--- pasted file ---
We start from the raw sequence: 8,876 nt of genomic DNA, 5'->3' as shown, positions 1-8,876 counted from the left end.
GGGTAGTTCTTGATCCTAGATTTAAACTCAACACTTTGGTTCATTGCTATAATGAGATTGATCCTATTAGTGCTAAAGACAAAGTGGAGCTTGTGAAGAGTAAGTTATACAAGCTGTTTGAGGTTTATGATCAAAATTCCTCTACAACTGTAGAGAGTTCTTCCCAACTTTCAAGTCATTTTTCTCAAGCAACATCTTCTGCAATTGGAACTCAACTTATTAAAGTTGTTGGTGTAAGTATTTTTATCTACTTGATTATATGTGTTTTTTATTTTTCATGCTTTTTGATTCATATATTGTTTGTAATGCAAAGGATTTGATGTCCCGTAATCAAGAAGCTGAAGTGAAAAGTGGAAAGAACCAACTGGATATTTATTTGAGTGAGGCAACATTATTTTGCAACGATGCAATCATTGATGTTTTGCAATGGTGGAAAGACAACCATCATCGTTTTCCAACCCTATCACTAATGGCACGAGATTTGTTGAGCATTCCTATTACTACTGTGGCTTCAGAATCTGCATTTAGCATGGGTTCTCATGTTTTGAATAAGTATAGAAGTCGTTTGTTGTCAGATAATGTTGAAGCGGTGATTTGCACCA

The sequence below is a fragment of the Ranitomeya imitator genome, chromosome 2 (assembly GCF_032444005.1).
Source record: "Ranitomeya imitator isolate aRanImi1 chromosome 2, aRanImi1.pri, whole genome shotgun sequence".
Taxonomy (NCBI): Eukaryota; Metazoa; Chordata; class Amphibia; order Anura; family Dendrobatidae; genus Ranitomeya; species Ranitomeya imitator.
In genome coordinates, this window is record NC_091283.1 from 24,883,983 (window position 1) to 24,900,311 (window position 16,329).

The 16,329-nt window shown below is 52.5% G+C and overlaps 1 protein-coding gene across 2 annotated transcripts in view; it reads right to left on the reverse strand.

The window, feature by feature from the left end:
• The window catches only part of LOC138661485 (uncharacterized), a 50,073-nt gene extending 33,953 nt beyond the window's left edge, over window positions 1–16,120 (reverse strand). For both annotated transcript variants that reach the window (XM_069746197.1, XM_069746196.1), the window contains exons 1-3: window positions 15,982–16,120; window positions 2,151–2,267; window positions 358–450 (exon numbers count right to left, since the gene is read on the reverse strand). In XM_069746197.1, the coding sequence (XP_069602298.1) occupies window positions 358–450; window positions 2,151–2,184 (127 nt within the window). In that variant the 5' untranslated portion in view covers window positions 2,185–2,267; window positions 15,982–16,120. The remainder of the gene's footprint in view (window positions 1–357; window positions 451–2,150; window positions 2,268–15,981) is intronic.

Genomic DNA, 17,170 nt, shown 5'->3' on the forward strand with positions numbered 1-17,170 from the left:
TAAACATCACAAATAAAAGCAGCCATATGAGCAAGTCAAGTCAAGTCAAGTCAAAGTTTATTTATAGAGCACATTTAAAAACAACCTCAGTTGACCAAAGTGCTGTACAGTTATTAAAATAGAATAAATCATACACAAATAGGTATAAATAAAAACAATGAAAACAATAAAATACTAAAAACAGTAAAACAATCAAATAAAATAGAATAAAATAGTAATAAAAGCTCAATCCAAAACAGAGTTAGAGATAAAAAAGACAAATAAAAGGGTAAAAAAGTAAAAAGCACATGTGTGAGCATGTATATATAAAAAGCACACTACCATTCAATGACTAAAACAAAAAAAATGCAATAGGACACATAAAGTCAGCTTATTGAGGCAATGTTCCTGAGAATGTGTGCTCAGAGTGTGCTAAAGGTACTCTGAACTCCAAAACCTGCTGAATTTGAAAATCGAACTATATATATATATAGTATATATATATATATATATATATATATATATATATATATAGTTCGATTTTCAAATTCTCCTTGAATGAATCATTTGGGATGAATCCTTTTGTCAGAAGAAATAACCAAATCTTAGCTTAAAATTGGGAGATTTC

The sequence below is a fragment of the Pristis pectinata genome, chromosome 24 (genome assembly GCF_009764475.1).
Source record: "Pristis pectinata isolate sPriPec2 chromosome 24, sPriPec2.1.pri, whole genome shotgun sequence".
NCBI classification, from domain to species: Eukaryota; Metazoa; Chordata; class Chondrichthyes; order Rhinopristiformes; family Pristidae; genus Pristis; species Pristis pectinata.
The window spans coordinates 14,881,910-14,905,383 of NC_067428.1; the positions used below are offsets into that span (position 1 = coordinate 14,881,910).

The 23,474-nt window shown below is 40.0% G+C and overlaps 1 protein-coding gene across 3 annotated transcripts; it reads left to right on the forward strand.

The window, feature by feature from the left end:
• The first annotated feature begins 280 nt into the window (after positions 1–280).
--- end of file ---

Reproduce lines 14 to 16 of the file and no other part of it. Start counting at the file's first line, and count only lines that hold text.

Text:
NCBI classification, from domain to species: Eukaryota; Metazoa; Chordata; class Chondrichthyes; order Rhinopristiformes; family Pristidae; genus Pristis; species Pristis pectinata.
The window spans coordinates 14,881,910-14,905,383 of NC_067428.1; the positions used below are offsets into that span (position 1 = coordinate 14,881,910).

The 23,474-nt window shown below is 40.0% G+C and overlaps 1 protein-coding gene across 3 annotated transcripts; it reads left to right on the forward strand.